How To Sell Online Review Management To Enterprises and Franchises

Andrew McDermottAgency, Client Acquisition, Enterprise, Review MarketingLeave a Comment

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It's a nightmare.

Selling review management to large enterprises and franchises is an unbelievably difficult ordeal when you don't know what you're doing. It's difficult even when you know what you're doing and the bad news is, it's only going to get worse.

Why?

Because the enterprise, franchises – they're always changing. It's a neverending cycle of change. These changes work against you constantly, making it difficult for you to achieve the result you want.

The enterprise, franchise - they're overwhelmed

The enterprise is expected to keep growing. Restructuring and reorganizing means their workforce is exhausted, overworked and completely stressed out. They're resistant to change, but change keeps coming.

The pressure to perform is constant.

Overworked decision makers are expected to stay on top of new technology and continually educate themselves about changes in the market. They're fighting to control their time, to minimize interruption, while they run from one crisis to another.

They're failing.

It's a constant battle for market share at their company as competitors and copycats fight them for control. Their customers are skeptical they can maintain a dominant position in the marketplace. Corporate buyers are expected to do more with less – less time and less resources.

The sales environment you'll have to work with...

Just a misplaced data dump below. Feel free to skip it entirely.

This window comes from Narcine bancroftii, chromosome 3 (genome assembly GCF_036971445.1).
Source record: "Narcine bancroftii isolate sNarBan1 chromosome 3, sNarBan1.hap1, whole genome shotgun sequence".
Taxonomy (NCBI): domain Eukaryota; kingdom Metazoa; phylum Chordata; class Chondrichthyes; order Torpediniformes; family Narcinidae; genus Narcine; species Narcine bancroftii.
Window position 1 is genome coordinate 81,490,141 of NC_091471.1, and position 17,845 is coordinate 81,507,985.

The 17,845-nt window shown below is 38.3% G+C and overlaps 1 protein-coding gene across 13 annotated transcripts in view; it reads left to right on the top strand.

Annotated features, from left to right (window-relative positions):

Is a disaster.

The enterprise is under a daily barrage of marketing. Thousands of salespeople begging, clamoring for their time and attention. The enterprise is immune.

Decision makers continue to hide.

The combination of gatekeepers, technology and disagreeableness keeps unsophisticated sellers at bay. They're desperate for help and eager for support from the right professional. But that's always been rare.

The vast majority of salespeople are self-serving and needy.

They're not focused on the needs of the enterprise or franchise. They're focused on one thing and one thing only. Getting the biggest commission check they can. Many of these sellers, if given the chance, will beg, bully or manipulate their way into a sale. These sellers ruin it for the rest of us. Because of them it's harder to...

  • Identify decision makers
  • Get overworked decision makers to meet with you
  • Differentiate your business (since many sellers are willing to lie to get what they want)
  • Deliver overwhelming value to decision makers in client meetings

It sounds hopeless, impossible even. But it's absolutely doable with the right approach.

Franchises, the enterprise, they want the same things you do

They want you to deliver value, immediately and consistently. They don't want to be your friend, they expect you to know about their business and above all they don't want you to waste their time.

If you're looking to sell online review management to a large business you'll need to change your approach. Decision makers expect you to know their business inside and out. Their customers, competitors, desires, fears, frustrations, goals, industry. They expect you to know all of it, forwards and backwards, before you initiate contact.

That's the starting point.